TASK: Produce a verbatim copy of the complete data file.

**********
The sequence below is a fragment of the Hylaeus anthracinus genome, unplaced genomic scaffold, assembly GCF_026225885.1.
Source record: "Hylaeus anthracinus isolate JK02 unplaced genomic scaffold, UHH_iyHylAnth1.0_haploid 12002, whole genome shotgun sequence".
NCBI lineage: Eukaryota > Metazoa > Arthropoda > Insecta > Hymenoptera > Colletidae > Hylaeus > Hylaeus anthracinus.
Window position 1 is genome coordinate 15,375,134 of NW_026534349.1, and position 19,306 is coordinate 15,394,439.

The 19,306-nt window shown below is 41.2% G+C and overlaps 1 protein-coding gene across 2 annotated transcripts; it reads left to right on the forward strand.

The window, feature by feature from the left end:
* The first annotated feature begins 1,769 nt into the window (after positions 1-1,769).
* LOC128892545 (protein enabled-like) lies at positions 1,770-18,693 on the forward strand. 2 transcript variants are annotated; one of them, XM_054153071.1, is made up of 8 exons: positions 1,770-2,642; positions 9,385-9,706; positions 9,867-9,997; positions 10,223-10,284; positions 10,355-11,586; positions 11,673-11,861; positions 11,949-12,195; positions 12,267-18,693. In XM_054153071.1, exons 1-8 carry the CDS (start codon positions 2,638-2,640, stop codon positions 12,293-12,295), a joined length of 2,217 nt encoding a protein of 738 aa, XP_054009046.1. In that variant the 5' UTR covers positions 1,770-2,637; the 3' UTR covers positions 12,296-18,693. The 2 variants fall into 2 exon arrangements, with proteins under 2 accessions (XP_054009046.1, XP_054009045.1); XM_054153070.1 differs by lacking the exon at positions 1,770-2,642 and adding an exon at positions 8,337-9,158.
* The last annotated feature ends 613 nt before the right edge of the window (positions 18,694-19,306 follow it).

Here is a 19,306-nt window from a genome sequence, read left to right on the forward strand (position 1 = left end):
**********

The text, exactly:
The sequence below is a fragment of the Hylaeus anthracinus genome, unplaced genomic scaffold, assembly GCF_026225885.1.
Source record: "Hylaeus anthracinus isolate JK02 unplaced genomic scaffold, UHH_iyHylAnth1.0_haploid 12002, whole genome shotgun sequence".
NCBI lineage: Eukaryota > Metazoa > Arthropoda > Insecta > Hymenoptera > Colletidae > Hylaeus > Hylaeus anthracinus.
Window position 1 is genome coordinate 15,375,134 of NW_026534349.1, and position 19,306 is coordinate 15,394,439.

The 19,306-nt window shown below is 41.2% G+C and overlaps 1 protein-coding gene across 2 annotated transcripts; it reads left to right on the forward strand.

The window, feature by feature from the left end:
* The first annotated feature begins 1,769 nt into the window (after positions 1-1,769).
* LOC128892545 (protein enabled-like) lies at positions 1,770-18,693 on the forward strand. 2 transcript variants are annotated; one of them, XM_054153071.1, is made up of 8 exons: positions 1,770-2,642; positions 9,385-9,706; positions 9,867-9,997; positions 10,223-10,284; positions 10,355-11,586; positions 11,673-11,861; positions 11,949-12,195; positions 12,267-18,693. In XM_054153071.1, exons 1-8 carry the CDS (start codon positions 2,638-2,640, stop codon positions 12,293-12,295), a joined length of 2,217 nt encoding a protein of 738 aa, XP_054009046.1. In that variant the 5' UTR covers positions 1,770-2,637; the 3' UTR covers positions 12,296-18,693. The 2 variants fall into 2 exon arrangements, with proteins under 2 accessions (XP_054009046.1, XP_054009045.1); XM_054153070.1 differs by lacking the exon at positions 1,770-2,642 and adding an exon at positions 8,337-9,158.
* The last annotated feature ends 613 nt before the right edge of the window (positions 18,694-19,306 follow it).

Here is a 19,306-nt window from a genome sequence, read left to right on the forward strand (position 1 = left end):